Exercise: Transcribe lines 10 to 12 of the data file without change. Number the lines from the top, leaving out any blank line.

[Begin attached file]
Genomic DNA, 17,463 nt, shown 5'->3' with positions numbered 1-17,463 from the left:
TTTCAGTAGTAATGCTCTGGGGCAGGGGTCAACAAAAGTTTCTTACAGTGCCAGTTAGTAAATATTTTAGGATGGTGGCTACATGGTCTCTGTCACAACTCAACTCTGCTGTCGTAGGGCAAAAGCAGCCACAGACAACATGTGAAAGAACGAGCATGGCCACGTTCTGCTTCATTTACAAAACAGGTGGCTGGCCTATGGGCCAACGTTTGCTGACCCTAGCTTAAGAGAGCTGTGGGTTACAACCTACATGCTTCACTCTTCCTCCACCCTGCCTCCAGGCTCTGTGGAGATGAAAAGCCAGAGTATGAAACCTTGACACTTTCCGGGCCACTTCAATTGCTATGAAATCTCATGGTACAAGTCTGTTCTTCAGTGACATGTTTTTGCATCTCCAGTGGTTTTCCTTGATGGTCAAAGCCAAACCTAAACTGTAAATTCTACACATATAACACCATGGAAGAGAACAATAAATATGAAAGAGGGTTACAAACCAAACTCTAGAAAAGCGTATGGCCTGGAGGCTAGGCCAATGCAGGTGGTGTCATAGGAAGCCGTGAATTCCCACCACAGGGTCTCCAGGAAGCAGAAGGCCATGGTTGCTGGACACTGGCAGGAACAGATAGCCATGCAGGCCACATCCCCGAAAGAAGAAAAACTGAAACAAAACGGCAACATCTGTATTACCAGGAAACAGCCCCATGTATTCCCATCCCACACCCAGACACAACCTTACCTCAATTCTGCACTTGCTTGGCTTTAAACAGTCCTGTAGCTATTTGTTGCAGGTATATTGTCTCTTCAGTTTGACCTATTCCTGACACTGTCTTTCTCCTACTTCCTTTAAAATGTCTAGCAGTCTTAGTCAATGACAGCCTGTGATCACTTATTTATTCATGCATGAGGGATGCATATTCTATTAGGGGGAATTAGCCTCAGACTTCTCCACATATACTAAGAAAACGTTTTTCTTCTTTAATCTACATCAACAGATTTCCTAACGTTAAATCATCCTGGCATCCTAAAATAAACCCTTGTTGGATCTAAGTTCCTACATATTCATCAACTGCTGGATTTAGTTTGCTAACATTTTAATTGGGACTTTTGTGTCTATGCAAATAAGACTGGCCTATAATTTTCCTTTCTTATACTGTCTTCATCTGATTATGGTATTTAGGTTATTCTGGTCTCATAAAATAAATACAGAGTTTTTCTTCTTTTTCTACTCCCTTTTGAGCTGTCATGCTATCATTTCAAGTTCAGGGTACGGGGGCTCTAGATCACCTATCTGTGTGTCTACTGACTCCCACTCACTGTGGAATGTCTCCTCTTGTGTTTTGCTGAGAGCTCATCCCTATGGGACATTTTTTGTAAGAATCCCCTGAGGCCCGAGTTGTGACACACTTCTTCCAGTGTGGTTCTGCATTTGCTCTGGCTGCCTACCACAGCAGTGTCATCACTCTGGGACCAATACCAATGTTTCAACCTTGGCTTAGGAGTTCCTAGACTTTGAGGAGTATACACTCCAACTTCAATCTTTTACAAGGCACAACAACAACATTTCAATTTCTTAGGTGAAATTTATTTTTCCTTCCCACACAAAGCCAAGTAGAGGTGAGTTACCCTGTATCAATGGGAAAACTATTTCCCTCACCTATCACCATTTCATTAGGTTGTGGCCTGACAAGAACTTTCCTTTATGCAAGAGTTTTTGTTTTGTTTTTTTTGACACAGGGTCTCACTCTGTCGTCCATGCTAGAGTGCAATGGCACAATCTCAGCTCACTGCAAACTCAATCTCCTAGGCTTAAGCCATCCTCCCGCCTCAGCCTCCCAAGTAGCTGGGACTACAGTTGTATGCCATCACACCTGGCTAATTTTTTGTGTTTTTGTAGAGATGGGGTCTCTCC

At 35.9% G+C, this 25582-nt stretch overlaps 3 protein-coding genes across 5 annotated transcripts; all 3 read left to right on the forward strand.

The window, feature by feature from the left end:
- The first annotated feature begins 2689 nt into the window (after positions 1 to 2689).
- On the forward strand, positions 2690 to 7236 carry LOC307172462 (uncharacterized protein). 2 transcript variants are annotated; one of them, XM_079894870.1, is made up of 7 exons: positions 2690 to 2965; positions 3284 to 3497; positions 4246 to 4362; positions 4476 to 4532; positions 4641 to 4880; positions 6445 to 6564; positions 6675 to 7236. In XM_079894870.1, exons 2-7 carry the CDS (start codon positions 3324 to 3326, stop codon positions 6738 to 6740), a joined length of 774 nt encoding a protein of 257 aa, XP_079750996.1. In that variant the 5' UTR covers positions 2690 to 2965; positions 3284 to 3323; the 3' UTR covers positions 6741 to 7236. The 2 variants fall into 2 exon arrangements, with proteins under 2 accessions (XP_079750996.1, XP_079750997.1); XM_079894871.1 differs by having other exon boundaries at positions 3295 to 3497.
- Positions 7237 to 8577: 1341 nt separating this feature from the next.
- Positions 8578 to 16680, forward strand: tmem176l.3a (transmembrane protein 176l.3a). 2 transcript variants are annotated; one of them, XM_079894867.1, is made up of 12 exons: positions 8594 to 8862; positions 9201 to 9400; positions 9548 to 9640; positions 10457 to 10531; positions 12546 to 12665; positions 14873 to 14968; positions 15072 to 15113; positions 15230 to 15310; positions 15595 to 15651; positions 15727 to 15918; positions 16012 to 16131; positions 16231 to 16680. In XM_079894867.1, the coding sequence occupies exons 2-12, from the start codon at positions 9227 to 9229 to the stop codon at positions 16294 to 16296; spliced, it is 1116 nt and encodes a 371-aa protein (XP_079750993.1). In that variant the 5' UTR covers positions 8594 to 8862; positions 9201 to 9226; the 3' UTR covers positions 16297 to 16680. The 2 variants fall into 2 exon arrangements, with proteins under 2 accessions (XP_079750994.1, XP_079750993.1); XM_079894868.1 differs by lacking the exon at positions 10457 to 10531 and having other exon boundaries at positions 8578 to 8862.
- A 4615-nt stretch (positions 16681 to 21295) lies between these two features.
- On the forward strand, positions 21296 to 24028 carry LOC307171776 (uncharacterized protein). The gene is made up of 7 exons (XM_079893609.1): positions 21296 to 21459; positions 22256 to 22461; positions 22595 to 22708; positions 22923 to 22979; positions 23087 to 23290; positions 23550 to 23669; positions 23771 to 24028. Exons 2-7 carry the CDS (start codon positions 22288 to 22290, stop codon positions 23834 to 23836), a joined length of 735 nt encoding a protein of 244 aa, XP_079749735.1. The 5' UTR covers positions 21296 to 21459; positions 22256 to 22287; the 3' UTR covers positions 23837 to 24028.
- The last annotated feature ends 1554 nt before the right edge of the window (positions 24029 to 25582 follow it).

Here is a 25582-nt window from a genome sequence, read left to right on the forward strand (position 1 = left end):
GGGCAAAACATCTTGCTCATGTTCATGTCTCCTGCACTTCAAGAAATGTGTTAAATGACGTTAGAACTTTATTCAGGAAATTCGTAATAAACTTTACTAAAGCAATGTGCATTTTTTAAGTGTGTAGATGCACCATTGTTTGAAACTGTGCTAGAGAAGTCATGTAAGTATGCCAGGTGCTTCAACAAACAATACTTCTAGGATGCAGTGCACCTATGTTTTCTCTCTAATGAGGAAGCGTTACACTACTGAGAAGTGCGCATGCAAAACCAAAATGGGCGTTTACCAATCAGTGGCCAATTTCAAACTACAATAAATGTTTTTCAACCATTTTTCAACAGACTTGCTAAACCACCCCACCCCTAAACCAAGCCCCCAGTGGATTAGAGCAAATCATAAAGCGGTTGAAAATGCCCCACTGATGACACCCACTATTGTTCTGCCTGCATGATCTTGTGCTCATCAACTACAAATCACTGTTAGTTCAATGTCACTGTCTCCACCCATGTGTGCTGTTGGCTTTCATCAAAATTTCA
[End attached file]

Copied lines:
- On the forward strand, positions 21296 to 24028 carry LOC307171776 (uncharacterized protein). The gene is made up of 7 exons (XM_079893609.1): positions 21296 to 21459; positions 22256 to 22461; positions 22595 to 22708; positions 22923 to 22979; positions 23087 to 23290; positions 23550 to 23669; positions 23771 to 24028. Exons 2-7 carry the CDS (start codon positions 22288 to 22290, stop codon positions 23834 to 23836), a joined length of 735 nt encoding a protein of 244 aa, XP_079749735.1. The 5' UTR covers positions 21296 to 21459; positions 22256 to 22287; the 3' UTR covers positions 23837 to 24028.
- The last annotated feature ends 1554 nt before the right edge of the window (positions 24029 to 25582 follow it).

Here is a 25582-nt window from a genome sequence, read left to right on the forward strand (position 1 = left end):